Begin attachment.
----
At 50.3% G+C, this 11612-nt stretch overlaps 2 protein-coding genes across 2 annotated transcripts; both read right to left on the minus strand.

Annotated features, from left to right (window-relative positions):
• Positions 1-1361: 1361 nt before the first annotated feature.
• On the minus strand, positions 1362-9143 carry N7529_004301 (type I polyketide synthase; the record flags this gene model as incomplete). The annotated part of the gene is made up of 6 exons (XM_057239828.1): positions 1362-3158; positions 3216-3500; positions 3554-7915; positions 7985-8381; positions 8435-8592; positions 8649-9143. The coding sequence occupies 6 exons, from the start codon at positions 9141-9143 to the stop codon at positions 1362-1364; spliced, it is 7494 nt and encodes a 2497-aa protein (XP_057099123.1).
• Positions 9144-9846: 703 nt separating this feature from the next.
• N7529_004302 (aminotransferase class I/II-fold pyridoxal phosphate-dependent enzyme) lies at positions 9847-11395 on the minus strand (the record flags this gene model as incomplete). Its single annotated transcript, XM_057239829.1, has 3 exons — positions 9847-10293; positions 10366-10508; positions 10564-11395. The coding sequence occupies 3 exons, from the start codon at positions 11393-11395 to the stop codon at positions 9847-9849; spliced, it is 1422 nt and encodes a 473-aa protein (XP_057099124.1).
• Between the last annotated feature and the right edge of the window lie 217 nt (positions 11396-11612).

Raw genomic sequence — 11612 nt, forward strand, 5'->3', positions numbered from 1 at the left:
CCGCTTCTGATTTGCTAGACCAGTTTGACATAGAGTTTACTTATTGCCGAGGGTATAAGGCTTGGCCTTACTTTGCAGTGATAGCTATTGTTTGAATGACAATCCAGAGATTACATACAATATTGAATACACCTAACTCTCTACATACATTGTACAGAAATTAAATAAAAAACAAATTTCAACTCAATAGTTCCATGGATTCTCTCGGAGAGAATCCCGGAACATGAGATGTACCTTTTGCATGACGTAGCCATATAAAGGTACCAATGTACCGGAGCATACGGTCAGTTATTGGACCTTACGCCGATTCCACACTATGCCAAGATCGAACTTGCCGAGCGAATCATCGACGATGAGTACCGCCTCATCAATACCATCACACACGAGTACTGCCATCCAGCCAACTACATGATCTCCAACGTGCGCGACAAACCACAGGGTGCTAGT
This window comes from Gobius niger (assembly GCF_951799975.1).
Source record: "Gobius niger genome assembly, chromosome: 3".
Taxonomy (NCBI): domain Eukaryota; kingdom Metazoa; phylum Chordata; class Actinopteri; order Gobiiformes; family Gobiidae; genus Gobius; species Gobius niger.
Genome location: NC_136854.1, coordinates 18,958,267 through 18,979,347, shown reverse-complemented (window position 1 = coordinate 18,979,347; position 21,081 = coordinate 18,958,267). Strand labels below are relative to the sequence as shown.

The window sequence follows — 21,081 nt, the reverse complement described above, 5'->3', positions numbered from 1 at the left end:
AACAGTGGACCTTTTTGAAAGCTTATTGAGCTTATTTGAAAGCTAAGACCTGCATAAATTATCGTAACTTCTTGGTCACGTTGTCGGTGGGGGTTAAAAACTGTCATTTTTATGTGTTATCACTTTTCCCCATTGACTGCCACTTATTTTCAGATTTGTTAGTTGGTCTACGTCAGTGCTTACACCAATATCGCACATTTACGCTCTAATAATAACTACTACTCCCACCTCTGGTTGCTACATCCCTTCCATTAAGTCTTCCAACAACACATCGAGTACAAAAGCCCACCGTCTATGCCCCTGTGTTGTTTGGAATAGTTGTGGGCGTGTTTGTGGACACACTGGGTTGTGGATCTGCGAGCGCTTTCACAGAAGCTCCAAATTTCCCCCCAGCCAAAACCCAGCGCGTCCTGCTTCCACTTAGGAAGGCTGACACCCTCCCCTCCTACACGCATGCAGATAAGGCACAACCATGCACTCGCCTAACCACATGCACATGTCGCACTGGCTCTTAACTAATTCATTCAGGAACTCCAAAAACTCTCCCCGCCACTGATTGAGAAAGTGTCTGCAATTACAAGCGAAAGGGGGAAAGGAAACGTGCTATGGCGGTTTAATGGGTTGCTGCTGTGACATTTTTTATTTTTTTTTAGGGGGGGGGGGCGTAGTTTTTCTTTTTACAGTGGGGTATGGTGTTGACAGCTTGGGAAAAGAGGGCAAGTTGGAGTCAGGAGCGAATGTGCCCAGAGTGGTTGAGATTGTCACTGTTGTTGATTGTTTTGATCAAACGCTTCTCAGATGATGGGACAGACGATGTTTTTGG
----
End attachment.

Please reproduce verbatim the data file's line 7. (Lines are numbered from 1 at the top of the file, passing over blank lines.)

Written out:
• Between the last annotated feature and the right edge of the window lie 217 nt (positions 11396-11612).